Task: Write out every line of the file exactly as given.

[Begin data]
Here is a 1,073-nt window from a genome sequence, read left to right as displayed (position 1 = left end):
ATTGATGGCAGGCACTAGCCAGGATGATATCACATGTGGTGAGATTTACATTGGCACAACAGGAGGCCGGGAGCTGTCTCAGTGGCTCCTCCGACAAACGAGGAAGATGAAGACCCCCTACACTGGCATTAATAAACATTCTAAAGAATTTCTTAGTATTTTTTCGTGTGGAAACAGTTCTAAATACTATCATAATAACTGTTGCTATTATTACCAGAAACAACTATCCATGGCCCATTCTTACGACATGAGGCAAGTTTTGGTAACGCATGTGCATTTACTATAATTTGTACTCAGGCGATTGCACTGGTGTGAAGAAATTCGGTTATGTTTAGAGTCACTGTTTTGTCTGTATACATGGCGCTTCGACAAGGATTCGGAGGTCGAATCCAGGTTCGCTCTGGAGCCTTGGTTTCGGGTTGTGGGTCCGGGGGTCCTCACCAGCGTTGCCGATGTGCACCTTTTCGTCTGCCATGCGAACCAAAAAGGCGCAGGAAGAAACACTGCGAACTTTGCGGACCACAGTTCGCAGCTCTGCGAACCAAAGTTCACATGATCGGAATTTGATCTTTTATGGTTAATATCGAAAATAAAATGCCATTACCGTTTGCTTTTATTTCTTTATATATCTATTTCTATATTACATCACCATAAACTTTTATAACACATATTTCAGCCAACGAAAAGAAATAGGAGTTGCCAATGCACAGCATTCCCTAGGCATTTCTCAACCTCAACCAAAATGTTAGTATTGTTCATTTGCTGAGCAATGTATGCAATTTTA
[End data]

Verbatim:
Here is a 1,073-nt window from a genome sequence, read left to right as displayed (position 1 = left end):
ATTGATGGCAGGCACTAGCCAGGATGATATCACATGTGGTGAGATTTACATTGGCACAACAGGAGGCCGGGAGCTGTCTCAGTGGCTCCTCCGACAAACGAGGAAGATGAAGACCCCCTACACTGGCATTAATAAACATTCTAAAGAATTTCTTAGTATTTTTTCGTGTGGAAACAGTTCTAAATACTATCATAATAACTGTTGCTATTATTACCAGAAACAACTATCCATGGCCCATTCTTACGACATGAGGCAAGTTTTGGTAACGCATGTGCATTTACTATAATTTGTACTCAGGCGATTGCACTGGTGTGAAGAAATTCGGTTATGTTTAGAGTCACTGTTTTGTCTGTATACATGGCGCTTCGACAAGGATTCGGAGGTCGAATCCAGGTTCGCTCTGGAGCCTTGGTTTCGGGTTGTGGGTCCGGGGGTCCTCACCAGCGTTGCCGATGTGCACCTTTTCGTCTGCCATGCGAACCAAAAAGGCGCAGGAAGAAACACTGCGAACTTTGCGGACCACAGTTCGCAGCTCTGCGAACCAAAGTTCACATGATCGGAATTTGATCTTTTATGGTTAATATCGAAAATAAAATGCCATTACCGTTTGCTTTTATTTCTTTATATATCTATTTCTATATTACATCACCATAAACTTTTATAACACATATTTCAGCCAACGAAAAGAAATAGGAGTTGCCAATGCACAGCATTCCCTAGGCATTTCTCAACCTCAACCAAAATGTTAGTATTGTTCATTTGCTGAGCAATGTATGCAATTTTA